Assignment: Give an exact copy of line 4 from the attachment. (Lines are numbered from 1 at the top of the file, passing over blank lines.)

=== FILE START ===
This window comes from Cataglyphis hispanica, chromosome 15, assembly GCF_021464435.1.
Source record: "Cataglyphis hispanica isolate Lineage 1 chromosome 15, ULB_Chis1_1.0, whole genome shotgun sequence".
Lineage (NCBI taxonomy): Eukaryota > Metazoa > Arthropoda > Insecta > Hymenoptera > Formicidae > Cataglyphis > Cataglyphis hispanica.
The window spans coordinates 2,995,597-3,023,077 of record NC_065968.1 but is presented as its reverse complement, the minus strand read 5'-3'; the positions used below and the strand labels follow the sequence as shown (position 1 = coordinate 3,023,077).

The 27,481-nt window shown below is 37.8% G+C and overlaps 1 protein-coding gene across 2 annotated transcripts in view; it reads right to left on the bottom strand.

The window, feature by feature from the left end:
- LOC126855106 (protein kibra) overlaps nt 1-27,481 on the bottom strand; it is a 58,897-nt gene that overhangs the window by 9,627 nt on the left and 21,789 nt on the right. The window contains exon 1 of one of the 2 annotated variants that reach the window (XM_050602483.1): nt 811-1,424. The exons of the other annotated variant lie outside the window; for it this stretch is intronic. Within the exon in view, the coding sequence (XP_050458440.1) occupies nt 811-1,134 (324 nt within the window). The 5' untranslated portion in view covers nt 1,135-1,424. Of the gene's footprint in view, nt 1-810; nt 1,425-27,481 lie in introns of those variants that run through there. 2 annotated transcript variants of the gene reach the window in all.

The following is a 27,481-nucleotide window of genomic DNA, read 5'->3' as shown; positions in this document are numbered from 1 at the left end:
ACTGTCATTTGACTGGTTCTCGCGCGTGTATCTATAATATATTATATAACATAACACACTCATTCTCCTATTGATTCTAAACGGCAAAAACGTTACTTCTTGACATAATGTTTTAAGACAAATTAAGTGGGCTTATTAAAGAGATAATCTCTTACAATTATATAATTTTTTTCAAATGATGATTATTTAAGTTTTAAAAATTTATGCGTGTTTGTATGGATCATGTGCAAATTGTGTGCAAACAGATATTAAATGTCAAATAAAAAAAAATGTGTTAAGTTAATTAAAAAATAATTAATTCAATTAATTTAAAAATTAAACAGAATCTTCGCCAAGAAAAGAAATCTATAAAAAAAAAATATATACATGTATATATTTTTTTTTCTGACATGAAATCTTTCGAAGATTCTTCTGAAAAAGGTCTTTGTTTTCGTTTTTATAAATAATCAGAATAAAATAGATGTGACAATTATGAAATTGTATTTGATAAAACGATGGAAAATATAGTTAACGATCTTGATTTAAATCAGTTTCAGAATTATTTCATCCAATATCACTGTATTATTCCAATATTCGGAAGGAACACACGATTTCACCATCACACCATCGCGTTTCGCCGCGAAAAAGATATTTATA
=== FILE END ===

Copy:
The window spans coordinates 2,995,597-3,023,077 of record NC_065968.1 but is presented as its reverse complement, the minus strand read 5'-3'; the positions used below and the strand labels follow the sequence as shown (position 1 = coordinate 3,023,077).